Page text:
Welcome to Insights and Implications!

We hope you and your family are staying safe and healthy during this resurgence of the virus. Here in the US we just came through a very contentious presidential election. The US is not the only place on the globe where disagreements arise. Read on to learn about how the brilliance of the mind can help you transcend disagreements and discover something new.

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Disagreement to Discovery

Have you ever had to ponder another person’s radically different idea?? Have you ever tried to change another person’s mind? Was that person your boss?

Brad had just been appointed to a leadership role in Human Resources for a high tech manufacturing company. His role never existed in the organization. Not only was he a young leader, relatively new in the company, but his new job had no prior playbook or history from which to learn..

On the positive side, Brad had caught the attention of the CEO who took a special interest in him. The CEO offered to mentor Brad, an offer Brad heartily accepted.

Brad ran in trouble when the CEO, without any input or consultation, changed a personnel policy. When Brad learned of the change he had an immediate reaction. Brad thought the new policy was a bad idea and that employees would rebel. Brad believed the change might create potential safety problems and liability for the company, and decided to discuss his concerns with his immediate boss. Brad’s boss agreed and had already shared the same concerns with the CEO to no avail. The boss advised Brad to drop the subject and move on – the CEO had made up his mind.

As luck would have it, the CEO invited Brad to lunch, and it didn’t take long for the subject of the policy change to come up. As the CEO made his case, Brad was loading up objections in his mind. At the first pause in the CEO’s monologue Brad pounced with his view. It doesn’t take much imagination to guess where the discussion might go next.

Luckily, something happened for Brad. This is how he described it:

At some point I heard myself. I had become binary – my way or the highway. I was right and he was wrong. I had stopped listening, I completely shut off my creativity and I forgot about the possibility for insight.

Once Brad realized what was happening inside his mind and that he had stopped listening, he paused. He asked the CEO to repeat his reasoning for the policy change while letting the CEO know that he’d caught himself not listening. The CEO was momentarily taken aback, but after a brief hesitation, he stated his case again.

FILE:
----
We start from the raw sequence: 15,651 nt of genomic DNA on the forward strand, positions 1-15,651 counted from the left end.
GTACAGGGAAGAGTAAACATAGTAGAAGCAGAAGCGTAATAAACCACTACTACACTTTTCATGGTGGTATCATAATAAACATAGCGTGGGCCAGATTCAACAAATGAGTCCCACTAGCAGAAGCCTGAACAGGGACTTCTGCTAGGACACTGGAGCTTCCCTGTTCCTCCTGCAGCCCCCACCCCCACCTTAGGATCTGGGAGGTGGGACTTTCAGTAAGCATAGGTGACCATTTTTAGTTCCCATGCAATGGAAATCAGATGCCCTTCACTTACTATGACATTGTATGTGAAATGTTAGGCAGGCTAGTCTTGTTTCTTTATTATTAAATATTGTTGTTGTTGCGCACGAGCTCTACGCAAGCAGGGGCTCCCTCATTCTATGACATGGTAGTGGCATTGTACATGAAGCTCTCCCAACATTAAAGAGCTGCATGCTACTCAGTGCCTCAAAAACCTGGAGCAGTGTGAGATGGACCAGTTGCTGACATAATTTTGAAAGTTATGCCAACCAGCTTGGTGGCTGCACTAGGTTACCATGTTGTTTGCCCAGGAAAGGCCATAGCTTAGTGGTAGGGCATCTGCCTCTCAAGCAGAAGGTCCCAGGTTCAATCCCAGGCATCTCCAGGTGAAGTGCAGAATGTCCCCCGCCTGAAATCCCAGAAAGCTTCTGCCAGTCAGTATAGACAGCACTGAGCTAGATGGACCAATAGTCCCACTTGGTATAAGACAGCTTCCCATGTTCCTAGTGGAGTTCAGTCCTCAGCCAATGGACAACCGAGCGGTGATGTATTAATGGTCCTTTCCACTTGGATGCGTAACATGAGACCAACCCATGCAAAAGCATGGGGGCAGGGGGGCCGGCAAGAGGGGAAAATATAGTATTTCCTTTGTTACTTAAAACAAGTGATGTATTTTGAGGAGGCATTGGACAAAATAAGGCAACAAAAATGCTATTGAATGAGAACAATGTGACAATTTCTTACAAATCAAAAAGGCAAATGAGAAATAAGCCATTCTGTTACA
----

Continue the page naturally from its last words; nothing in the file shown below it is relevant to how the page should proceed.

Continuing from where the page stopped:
While listening with fresh ears, Brad found himself filled with curiosity and questions. The CEO also seemed to slow down and reflect on Brad’s questions. At some point the CEO stopped too. He and Brad sat quietly for a few minutes and then the CEO shared his true intent and what he hoped the change in policy would accomplish. Once the CEO articulated his bottom-line desired outcome, he and Brad saw a way to get it done without changing the policy. The CEO was thrilled and so was Brad. 

The interaction between Brad and the CEO revealed a fundamental fact about human interaction – you can’t influence someone you don’t understand. And when you truly want to understand another person, it helps to recognize that your own ideas, your thinking and your position might be affecting your understanding. If you allow your mind to clear, on the other hand, there might be space for something new.

Does something new always come? Do you always discover another way beyond the position you had entering a discussion? No. Differences might remain. However the “binary” approach – as Brad called it – never bears new fruit. You end up having the same discussion over and over again. The winner (if you can have a winner) is the one with the most power. 

Your version of reality will always be uniquely yours. You are going to have disagreements. You may wish everyone thought exactly like you but you’d actually hate it they did. Diversity of thought is hugely valuable in organizations and in families. More minds in the room are almost always better – IF they connect. 

When you use the creative power of your mind to look for new thought, quite often you’ll find it. Disagreements turn into discoveries, confusion into connection. Just ask Brad and his CEO. 

Sandy Krot